Comments on: How to reduce the risk of future black swans: eliminate issuer-paid ratings Mon, 31 Oct 2016 15:40:16 +0000 hourly 1 By: donjl706 Thu, 01 Jul 2010 19:52:18 +0000 @jstaf

The second part of Taleb’s point was that ex-post-facto, people engage in a fallacy of denying the existence of black swans by dwelling on the inevitability of the outcome given the (now obvious) causes. Sounds vaguely familiar…

In response to the article I have two issues: 1) it assigns an extraordinary weight to the ratings. while most professional credit investors do take note of ratings, the ultimate valuation of a security should come from the investors themselves not the ratings agency; 2) the solution of an investor-paid ratings system discounts the fact that given the premise of supply/demand there is much less incentive to rate small-cap names and transactions, creating yet another barrier to entry for small firms trying to access capital markets

By: shaderbc Thu, 01 Jul 2010 19:37:01 +0000 I think the investors need better access to rating agencies since they are smaller individual units with separate investing interests and goals. The issuers can work as a collective entity with a large capital backing to pay for and organize the request for a rating, do the issuers have that kind of organization and unity? Maybe i dont understand how investor model works.

By: bigkirb71 Thu, 01 Jul 2010 18:43:04 +0000 As a side note gold is down forty dollars on the same day that JP Morgan Chase takes over Royal Bank of Scotland’s metal trading business and is made a ring member of the London Metal Exchange.

What a coincidence!

CFTC, you are a useless federal agency that serves no purpose other than to let the mega banks rob investors!

You along with your master JP Morgan Chase need to be abolished!

By: y2kurtus Thu, 01 Jul 2010 18:42:03 +0000 In business school one of my best professors had a great saying: “system efficency and system relibility are worthy but competeing goals.” And that is true of almost any system; financial, mechanical, electrical… you name it.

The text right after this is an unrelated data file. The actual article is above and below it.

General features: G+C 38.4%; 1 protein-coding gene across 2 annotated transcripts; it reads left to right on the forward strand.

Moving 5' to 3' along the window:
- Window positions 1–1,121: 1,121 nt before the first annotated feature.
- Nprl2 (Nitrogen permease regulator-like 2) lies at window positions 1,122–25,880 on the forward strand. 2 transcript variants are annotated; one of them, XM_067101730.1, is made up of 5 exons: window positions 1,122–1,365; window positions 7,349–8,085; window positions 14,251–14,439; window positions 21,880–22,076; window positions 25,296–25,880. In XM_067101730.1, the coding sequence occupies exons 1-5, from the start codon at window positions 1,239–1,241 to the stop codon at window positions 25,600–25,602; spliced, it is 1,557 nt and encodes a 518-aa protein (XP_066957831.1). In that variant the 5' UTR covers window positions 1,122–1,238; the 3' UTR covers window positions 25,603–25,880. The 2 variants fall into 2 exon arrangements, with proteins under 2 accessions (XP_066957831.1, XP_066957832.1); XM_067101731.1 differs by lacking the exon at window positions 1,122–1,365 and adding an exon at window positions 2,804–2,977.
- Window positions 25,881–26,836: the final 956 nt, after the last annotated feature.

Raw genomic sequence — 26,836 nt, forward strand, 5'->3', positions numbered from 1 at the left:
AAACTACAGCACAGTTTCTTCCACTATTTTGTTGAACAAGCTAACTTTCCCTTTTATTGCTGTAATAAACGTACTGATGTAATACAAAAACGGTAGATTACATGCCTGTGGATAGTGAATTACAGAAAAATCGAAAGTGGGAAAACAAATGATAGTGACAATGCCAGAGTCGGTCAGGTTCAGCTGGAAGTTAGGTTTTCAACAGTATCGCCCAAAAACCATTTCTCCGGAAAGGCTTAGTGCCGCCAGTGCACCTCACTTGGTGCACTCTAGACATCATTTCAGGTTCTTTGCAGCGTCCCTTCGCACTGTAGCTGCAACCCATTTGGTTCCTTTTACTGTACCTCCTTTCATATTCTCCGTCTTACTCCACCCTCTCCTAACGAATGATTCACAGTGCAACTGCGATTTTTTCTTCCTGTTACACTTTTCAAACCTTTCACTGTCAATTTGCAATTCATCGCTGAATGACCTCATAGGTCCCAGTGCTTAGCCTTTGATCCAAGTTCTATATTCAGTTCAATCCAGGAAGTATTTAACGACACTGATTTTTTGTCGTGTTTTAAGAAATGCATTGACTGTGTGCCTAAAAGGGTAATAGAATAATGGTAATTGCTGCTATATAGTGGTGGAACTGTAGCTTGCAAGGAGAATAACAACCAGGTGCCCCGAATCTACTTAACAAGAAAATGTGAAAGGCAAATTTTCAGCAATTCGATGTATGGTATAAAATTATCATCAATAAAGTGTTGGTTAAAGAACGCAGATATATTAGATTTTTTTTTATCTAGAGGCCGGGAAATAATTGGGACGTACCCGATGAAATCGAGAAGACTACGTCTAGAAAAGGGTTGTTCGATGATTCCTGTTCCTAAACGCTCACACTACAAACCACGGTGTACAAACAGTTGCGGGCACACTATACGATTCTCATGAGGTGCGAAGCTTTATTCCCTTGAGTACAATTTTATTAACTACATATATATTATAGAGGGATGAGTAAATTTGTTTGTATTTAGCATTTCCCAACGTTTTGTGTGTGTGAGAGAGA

Want to make a car safer… add airbags, a steel safety cage, larger power breaks, power steering… whow wait a minute how come Tata motors can build a car for 1/4th the cost of the lowest priced american made car and 1/10th the price of the average american made car. Answer our laws and consumers mandate safety. That’s also why the average car built today gets exactly the same miles per gallon as the model T Ford.

Look at the american electric grid. Do you want 99.99% uptime or do you want lower electric rates.

In business you can:

A. build something cheap
B. build something fast
C. build something right

If you’re really sharp you get to pick 2 of the above… but not all 3.

By: seashell Thu, 01 Jul 2010 18:11:37 +0000 I totally agree with jstaf. I have 30 years of wall street expericne

By: jstaf Thu, 01 Jul 2010 17:16:29 +0000 This article builds on the silly idea that you can prevent black swans, which is an absurd statement as part of the requirement of a black swan is that it is unpredictable.

The financial meltdown wasn’t a black swan, it was the logical outcome of the poor policy making of the last thirty years caused by Republicans and then Democrats falling in love with the idea of free markets, along with lowering taxes to the point where we can’t support the system that was in place for five decades before Reagan.

This was no surprise, this was reaping what you sow.